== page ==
The Role of Emotion in Face Recognition
Date: 31 October 2008
Thesis or dissertation
University of Exeter
This thesis examines the role of emotion in face recognition, using measures of the visual scanpath as indicators of recognition. There are two key influences of emotion in face recognition: the emotional expression displayed upon a face, and the emotional feelings evoked within a perceiver in response to a familiar person. An initial ...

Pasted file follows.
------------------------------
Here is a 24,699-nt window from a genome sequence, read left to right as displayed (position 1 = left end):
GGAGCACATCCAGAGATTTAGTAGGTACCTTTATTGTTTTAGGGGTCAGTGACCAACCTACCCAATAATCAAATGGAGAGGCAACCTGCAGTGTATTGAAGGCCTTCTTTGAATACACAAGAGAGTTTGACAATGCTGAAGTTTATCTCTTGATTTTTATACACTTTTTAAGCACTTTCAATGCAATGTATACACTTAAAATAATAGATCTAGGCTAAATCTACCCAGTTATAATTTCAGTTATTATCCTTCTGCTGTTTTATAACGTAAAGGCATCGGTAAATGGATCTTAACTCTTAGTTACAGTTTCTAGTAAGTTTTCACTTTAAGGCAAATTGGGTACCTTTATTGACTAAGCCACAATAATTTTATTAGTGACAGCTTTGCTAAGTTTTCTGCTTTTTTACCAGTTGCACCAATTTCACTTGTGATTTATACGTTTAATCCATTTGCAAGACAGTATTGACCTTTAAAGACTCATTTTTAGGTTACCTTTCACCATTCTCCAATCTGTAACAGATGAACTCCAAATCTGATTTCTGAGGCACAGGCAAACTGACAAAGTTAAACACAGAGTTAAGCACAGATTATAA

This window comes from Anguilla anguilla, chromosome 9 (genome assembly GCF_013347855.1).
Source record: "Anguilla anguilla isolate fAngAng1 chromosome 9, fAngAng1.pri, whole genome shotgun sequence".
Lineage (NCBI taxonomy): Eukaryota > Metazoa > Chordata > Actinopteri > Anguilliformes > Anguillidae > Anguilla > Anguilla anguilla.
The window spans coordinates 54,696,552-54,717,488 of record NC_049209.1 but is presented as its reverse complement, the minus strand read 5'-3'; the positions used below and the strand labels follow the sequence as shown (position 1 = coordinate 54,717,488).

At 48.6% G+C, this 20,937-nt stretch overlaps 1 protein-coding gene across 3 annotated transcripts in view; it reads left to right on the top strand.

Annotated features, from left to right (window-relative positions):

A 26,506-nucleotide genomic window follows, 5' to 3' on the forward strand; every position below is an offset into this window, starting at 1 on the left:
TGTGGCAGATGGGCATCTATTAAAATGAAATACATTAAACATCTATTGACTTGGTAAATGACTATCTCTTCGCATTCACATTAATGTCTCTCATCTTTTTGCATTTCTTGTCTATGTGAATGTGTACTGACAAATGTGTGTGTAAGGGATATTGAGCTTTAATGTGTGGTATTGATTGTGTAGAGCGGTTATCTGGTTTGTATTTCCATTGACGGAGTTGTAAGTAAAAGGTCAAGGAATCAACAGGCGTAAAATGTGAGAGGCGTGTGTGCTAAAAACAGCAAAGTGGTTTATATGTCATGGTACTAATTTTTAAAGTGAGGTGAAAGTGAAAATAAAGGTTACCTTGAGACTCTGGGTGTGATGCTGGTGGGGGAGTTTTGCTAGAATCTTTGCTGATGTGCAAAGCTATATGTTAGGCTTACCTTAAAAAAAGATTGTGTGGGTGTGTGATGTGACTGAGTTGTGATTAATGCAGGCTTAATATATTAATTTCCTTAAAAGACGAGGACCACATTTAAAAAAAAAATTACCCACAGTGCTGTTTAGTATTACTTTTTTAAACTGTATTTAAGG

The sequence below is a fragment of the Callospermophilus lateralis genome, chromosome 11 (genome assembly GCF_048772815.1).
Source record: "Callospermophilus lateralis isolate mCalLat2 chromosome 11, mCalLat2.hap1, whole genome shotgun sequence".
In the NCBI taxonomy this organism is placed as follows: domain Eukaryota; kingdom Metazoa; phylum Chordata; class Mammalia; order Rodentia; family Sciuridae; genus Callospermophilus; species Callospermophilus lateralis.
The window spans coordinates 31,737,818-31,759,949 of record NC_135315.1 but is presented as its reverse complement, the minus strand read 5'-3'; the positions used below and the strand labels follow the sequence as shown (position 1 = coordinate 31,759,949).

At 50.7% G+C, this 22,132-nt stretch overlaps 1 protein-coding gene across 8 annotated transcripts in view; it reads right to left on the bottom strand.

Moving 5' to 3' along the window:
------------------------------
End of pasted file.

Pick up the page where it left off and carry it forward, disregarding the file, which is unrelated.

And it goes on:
This thesis examines the role of emotion in face recognition, using measures of the visual scanpath as indicators of recognition. There are two key influences of emotion in face recognition: the emotional expression displayed upon a face, and the emotional feelings evoked within a perceiver in response to a familiar person. An initial set of studies examined these processes in healthy participants. First, positive emotional expressions were found to facilitate the processing of famous faces, and negative expressions facilitated the processing of novel faces. A second set of studies examined the role of emotional feelings in recognition. Positive feelings towards a face were also found to facilitate processing, in both an experimental study using newly learned faces and in the recognition of famous faces. A third set of studies using healthy participants examined the relative influences of emotional expression and emotional feelings in face recognition. For newly learned faces, positive expressions and positive feelings had a similar influence in recognition, with no presiding role of either dimension. However, emotional feelings had an influence over and above that of expression in the recognition of famous faces. A final study examined whether emotional valence could influence covert recognition in developmental prosopagnosia, and results suggested the patients process faces according to emotional valence rather than familiarity per se. Specifically, processing was facilitated for studied-positive faces compared to studied-neutral and novel faces, but impeded for studied-negative faces. This pattern of findings extends existing reports of a positive-facilitation effect in face recognition, and suggests there may be a closer relationship between facial familiarity and emotional valence than previously envisaged. The implications of these findings are discussed in relation to models of normal face recognition and theories of covert recognition in prosopagnosia.
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